Mar 12, 2018
Red Dawn (2012)
If you’re going to do preposterous as a movie director, you may as well go all out. And therein lies the only real positive of Dan Bradley’s 2012 version of Red Dawn, a reboot of the 1984 commie-scare flick, now aimed at a new generation that cares as much about communism as Kim Jong-un cares for a trip to a qualified hair stylist.
The original was directed by John Milius, an Academy Award-nominated screenwriter and the creative force behind memorable lines in everything from the Dirty Harry movies to Apocalypse Now. This update is the debut directorial effort from Bradley, whose previous experience lies purely in setting up stunts for Hollywood blockbusters. And boy, does it show.
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The new Red Dawn opens with a barrage of contemporary news channel headlines about economic and political upheaval, presumably intended to bridge the gap back to the Cold War and convince us that little has changed. Unfortunately for the newbie director, communism collapsed more than twenty years ago and hasn’t amounted to much of a military threat against American soil since.
Even China, for all its size and military personnel, has remained a relatively quiet global rival, though out of all the countries that could serve as an updated “Evil Empire”, China makes the most sense. All of which makes it somewhat surprising to see North Korean paratroopers dropping into Spokane, Washington as the movie sets off on its descent into farce.
Setting aside the insanity of the plot just for a minute—which is easier said than done (or watched)—it’s important to point out that these particular paratroopers are targeting suburbanites, chief among them being brothers Jed (Chris Hemsworth) and Matt Eckert (Josh Peck). Jed has, luckily, just returned home from military service in Iraq, and sets about ordering Matt around in the condescending way that only a big brother can. This sibling rivalry is perhaps the only effort towards character development in the entire film, so hold onto it for grim life.
The brothers hop into a pickup truck and go barreling around town looking for an escape route, dodging North Korea’s finest (which seems to be that country’s entire population, judging by the sheer bizarre scale of the invasion). Along the way, they pick up some of Matt’s high school buddies, including Robert (Josh Hutcherson), Daryl (Connor Cruise), and Toni (Adrianne Palicki). After the brothers check in with their dad, who also happens to be a Spokane police sergeant who has to remain in town to do his duty, the teens head to the hills for cover. Because, as we all know, North Korean military aircraft lack the ability to fly above a height of 5,000 feet.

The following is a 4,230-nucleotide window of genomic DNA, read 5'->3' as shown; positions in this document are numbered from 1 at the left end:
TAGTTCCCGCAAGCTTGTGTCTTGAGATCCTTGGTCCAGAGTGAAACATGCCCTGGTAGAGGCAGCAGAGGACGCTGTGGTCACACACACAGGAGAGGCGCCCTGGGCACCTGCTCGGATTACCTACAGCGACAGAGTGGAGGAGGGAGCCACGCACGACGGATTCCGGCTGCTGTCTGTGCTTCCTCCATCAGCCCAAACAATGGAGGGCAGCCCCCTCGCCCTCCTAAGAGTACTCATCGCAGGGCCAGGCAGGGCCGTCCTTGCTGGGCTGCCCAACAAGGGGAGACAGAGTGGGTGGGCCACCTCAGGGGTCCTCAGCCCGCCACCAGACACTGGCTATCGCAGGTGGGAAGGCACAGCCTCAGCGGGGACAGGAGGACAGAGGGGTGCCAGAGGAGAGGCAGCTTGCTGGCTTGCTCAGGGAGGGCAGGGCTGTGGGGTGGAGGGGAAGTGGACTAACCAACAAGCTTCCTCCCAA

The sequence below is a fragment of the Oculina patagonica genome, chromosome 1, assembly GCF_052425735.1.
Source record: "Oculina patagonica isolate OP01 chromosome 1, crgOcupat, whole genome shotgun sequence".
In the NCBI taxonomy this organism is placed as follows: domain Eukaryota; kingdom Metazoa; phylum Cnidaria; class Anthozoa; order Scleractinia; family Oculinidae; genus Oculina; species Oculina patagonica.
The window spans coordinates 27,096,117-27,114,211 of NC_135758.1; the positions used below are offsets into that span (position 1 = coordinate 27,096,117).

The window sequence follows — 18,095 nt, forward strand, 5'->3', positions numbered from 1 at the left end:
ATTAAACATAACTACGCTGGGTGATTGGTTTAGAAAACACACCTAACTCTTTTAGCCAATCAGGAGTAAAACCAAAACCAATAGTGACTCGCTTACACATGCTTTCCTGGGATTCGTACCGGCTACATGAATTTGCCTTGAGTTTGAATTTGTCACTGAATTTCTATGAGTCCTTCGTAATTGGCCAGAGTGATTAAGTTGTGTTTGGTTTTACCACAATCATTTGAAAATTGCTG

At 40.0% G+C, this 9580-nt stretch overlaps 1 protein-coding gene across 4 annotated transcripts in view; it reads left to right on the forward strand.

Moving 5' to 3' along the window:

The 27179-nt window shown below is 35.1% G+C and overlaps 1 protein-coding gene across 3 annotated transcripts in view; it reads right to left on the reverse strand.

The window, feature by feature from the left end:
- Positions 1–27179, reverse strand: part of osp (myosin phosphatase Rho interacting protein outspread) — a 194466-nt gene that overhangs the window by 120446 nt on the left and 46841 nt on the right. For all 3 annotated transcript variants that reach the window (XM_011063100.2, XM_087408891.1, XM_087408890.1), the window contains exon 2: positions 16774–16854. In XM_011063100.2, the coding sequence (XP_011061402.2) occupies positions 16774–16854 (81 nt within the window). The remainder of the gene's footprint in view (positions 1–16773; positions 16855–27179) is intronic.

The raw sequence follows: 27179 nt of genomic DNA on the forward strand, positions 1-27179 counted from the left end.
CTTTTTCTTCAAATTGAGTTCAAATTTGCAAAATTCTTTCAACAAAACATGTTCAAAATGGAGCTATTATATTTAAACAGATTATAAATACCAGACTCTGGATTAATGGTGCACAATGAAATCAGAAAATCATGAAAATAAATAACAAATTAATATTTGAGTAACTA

Up in the hills, several of the group begin to get cold feet and float the idea of going home. A kid named Pete (Steve Lenz) is particularly vocal about it, but is quickly shouted down by the increasingly domineering Jed. Unsurprisingly, it isn’t long before the military might of the world’s newest superpower locates the teen renegades, aided and abetted by the easily swayed Pete, who’s become an overnight turncoat. Hiding out in the surrounding forest, the remaining runaways are faced with Sergeant Eckert being held at gunpoint by the enemy’s leader Captain Cho (Will Yun Lee). Making a heroic last stand, the father tells his boys, “Go to war! Stop this piece of shit or die trying!” Less catchy than the iconic “Avenge me!” line of the original, but a turning point in the movie all the same.
Suitably motivated to take the fight to their newfound nemesis Cho, the brothers Eckert and what’s left of their crew form the Wolverines (named after their high school football team), a militia outfit that quickly gets to grips with the finer points of guerilla warfare. And if that sounds crazy, remember that they’re fighting an army from more than 6,000 miles away that just waltzed presumably millions of troops past the world’s most advanced military.